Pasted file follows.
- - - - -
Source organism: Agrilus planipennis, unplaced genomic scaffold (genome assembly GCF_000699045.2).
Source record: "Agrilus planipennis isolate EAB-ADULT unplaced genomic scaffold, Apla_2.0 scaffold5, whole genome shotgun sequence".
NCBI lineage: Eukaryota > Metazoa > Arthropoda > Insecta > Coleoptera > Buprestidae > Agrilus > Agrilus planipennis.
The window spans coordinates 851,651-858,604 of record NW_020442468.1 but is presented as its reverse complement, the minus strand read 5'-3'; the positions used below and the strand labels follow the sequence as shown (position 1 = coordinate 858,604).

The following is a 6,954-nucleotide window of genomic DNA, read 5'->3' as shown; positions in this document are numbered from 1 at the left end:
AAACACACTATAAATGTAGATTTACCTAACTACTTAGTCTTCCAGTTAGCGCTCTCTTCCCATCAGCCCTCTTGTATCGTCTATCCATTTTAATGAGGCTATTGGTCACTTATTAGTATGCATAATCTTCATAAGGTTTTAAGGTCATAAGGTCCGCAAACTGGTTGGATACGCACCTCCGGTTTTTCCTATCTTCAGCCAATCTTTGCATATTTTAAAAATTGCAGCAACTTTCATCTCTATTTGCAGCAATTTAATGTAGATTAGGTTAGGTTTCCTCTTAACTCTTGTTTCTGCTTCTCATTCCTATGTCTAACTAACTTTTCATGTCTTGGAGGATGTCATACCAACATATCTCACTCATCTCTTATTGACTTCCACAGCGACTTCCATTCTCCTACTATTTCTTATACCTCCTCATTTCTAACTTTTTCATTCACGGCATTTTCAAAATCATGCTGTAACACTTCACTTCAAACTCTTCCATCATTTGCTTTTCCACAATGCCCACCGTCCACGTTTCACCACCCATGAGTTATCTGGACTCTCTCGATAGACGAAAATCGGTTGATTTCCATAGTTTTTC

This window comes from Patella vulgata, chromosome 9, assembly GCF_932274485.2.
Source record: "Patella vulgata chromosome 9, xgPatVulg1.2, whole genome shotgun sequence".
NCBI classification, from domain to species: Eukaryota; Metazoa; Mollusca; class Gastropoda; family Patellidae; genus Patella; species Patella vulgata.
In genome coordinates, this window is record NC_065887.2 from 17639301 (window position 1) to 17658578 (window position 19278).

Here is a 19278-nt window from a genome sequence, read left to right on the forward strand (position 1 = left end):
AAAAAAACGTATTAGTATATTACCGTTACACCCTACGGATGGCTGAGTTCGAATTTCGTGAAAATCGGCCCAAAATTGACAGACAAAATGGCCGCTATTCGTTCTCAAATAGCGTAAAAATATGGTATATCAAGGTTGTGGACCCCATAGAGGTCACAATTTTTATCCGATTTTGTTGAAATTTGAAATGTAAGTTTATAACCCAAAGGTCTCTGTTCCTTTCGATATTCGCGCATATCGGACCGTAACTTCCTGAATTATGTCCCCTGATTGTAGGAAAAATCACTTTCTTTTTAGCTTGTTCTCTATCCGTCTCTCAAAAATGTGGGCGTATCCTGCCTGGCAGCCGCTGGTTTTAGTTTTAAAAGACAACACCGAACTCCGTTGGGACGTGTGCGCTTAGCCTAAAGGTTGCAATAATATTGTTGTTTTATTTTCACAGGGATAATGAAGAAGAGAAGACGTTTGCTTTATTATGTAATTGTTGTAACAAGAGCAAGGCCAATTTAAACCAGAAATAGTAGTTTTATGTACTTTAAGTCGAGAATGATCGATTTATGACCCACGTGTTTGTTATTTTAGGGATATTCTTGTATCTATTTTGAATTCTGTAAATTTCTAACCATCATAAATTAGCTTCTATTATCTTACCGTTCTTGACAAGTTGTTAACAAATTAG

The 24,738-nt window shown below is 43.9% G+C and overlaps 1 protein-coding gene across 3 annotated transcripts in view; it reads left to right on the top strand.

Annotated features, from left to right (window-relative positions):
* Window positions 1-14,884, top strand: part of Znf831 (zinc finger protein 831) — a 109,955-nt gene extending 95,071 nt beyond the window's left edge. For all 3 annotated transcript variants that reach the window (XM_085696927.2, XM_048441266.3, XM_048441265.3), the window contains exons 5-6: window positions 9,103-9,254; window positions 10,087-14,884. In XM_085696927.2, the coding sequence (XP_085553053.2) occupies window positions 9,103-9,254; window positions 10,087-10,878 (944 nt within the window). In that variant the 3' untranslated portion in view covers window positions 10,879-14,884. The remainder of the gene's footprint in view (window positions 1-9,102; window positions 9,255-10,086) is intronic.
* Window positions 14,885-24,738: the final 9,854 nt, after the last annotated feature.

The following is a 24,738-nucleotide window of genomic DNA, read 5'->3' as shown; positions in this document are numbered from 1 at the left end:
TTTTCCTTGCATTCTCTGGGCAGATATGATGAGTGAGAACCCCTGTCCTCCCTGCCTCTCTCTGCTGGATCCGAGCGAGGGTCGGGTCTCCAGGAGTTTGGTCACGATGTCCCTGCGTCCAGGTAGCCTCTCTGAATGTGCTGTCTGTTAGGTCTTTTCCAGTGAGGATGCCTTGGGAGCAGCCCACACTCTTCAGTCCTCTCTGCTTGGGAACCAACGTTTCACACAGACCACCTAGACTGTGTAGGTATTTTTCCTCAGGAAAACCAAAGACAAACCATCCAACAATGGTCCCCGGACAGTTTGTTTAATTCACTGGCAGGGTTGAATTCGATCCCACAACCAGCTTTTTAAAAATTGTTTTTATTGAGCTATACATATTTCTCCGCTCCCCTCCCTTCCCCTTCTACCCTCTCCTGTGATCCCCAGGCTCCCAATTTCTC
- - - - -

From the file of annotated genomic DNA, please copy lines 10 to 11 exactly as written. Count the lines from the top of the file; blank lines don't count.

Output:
In genome coordinates, this window is record NC_065887.2 from 17639301 (window position 1) to 17658578 (window position 19278).

Here is a 19278-nt window from a genome sequence, read left to right on the forward strand (position 1 = left end):